Talks between the Green Party and Fianna Fáil on the formation of a new government have broken down.

In a press conference this evening, Green Party leader Trevor Sergeant confirmed that negotiations with Fianna Fáil had concluded without agreement.

He said insurmountable differences on climate change, education, health and Government reform were responsible for the breakdown.

Mr Sargent insisted the Greens remained committed to forming a Government and would continue to explore all avenues, but that the current deal on offer was not sufficient.

He said the party had taken government negotiations as far as it possibly could and that the ball was now in the court of others.

Green Party negotiator Dan Boyle said progress was made on most issues but there was not sufficient 'bridging of gaps' to allow the party to put a deal before its membership on Sunday.

Mr Sargent said the party had explored every avenue 'at the moment' and had to make a decision on what had happened over the many days of protracted discussions.

He said if anything was to happen now, Fianna Fáil 'would know what kind of proposals were needed'.

Progress made

Fianna Fáil negotiator Seamus Brennan said Fianna Fáil felt that an enormous amount of progress was made at the talks.

He said a number of areas were 'not concluded to the satisfaction of the Greens' but said it was possible that talks could start again and insisted Fianna Fáil remained available to try to deal with the issues involved.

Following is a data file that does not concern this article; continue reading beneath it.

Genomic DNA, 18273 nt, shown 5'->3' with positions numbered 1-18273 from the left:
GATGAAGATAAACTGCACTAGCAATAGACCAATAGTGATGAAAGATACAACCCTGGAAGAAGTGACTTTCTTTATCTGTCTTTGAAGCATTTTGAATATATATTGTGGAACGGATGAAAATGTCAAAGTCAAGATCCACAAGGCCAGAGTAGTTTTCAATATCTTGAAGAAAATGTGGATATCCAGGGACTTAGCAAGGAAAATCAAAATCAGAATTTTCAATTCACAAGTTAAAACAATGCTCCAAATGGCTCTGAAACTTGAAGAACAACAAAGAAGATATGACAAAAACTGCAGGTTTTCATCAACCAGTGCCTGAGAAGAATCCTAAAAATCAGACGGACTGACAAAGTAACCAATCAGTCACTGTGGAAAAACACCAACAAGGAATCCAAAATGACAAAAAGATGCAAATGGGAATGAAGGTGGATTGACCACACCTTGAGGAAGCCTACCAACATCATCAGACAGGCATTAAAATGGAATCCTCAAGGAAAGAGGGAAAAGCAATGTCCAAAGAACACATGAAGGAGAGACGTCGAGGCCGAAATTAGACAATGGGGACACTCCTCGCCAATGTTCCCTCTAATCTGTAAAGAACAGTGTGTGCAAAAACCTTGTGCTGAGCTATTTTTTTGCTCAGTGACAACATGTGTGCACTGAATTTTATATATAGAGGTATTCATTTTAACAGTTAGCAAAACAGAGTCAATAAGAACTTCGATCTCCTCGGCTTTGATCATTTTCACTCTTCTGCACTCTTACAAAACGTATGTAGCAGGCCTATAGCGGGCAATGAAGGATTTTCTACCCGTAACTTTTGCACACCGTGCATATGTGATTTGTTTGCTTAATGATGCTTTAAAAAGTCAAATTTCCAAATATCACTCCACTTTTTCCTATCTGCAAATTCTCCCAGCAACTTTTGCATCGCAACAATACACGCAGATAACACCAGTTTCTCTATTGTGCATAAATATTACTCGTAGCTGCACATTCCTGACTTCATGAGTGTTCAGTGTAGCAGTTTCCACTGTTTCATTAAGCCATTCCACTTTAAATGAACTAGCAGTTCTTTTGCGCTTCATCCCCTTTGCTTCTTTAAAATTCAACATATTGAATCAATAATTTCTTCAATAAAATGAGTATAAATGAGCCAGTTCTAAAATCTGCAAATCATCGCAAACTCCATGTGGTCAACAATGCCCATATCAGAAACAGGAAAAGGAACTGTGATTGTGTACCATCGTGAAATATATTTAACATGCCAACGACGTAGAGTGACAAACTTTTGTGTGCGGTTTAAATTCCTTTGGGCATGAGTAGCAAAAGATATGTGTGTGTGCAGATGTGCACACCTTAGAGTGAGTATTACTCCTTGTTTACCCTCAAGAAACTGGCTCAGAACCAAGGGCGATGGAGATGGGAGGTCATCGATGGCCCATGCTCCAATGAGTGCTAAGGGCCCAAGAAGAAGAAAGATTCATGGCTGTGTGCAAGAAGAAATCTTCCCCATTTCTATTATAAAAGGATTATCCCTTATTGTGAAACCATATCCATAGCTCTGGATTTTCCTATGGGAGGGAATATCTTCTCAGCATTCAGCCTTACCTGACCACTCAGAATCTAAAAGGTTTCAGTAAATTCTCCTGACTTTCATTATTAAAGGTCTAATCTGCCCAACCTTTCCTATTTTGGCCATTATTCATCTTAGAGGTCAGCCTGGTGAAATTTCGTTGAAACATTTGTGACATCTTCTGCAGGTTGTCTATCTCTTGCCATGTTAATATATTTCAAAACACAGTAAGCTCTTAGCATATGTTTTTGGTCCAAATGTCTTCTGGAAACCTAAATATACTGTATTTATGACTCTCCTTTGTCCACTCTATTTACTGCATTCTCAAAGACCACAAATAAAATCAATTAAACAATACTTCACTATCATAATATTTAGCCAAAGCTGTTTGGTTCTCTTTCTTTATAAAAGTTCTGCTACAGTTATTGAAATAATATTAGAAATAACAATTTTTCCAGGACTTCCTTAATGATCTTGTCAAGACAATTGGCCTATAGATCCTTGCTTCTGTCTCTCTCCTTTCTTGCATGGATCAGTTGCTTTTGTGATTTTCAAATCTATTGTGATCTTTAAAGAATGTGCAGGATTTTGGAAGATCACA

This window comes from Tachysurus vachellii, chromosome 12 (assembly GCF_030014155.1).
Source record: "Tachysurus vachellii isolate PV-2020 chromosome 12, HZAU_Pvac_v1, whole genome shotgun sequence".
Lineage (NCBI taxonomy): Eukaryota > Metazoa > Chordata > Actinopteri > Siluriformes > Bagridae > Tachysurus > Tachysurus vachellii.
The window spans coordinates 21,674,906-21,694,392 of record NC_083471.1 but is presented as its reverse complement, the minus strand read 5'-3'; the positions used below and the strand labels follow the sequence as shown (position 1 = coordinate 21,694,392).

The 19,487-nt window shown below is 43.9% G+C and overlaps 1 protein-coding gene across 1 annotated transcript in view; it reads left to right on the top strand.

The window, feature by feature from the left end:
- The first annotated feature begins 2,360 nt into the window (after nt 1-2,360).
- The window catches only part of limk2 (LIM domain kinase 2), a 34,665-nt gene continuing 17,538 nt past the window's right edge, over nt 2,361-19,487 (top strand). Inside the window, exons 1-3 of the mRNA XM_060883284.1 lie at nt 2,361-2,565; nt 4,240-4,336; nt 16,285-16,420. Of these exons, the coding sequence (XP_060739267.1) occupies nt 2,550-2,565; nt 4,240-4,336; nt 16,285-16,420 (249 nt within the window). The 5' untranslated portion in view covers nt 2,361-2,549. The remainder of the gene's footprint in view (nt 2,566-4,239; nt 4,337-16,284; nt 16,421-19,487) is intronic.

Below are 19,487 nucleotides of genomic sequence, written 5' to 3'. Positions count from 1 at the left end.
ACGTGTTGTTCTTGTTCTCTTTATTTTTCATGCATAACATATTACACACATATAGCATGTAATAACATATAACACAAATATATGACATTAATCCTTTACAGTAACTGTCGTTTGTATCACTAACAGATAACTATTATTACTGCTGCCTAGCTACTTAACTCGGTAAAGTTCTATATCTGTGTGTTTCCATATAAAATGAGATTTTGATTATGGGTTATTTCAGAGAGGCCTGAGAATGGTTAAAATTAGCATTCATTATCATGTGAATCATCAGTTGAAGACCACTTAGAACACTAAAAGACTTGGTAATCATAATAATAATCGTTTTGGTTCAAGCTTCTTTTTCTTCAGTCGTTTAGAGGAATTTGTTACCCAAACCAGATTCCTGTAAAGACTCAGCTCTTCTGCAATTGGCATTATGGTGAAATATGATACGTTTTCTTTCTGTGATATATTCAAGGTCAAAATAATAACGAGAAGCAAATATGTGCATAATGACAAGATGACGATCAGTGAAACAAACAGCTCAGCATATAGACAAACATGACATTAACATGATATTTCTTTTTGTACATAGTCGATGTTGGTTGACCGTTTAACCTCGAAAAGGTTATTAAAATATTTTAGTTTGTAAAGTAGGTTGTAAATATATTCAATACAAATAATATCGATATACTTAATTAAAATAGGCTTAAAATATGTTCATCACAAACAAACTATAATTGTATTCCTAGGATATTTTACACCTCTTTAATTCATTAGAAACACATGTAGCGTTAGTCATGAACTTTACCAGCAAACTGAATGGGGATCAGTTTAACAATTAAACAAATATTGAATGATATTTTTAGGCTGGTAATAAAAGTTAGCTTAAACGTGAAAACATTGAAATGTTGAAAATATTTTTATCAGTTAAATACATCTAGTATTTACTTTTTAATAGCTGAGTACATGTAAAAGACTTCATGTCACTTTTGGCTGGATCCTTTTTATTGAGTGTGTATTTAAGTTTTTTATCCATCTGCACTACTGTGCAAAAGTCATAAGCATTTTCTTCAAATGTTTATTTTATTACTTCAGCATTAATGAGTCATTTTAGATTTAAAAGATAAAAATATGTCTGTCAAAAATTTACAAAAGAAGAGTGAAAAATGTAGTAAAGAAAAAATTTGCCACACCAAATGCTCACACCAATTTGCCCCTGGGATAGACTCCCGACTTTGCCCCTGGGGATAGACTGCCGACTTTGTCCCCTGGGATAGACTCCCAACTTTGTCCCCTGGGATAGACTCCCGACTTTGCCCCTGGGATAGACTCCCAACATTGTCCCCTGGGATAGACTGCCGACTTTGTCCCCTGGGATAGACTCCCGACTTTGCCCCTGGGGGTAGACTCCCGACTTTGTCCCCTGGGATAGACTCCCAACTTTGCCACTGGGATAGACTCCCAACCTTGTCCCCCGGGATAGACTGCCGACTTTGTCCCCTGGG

Mr Brennan also said it was his understanding that the leaders of both parties were available to discuss the outstanding issues.

He said Taoiseach Bertie Ahern had a number of options in relation to the formation of the next government and he would be exploring these options.

Mr Brennan said it was his personal view that it would be preferable to have a new government in place before the Dáil meets next Thursday.

Meanwhile, a spokesperson for the Progressive Democrats has said that the party began formal negotiations with Fianna Fáil yesterday morning on a new programme for Government.

Labour's stance

The former Labour leader Ruairí Quinn said that Labour would continue to back Enda Kenny for Taoiseach as per the 'Mullingar Accord'.

However, he added that if Mr Kenny were not elected, the situation would then change.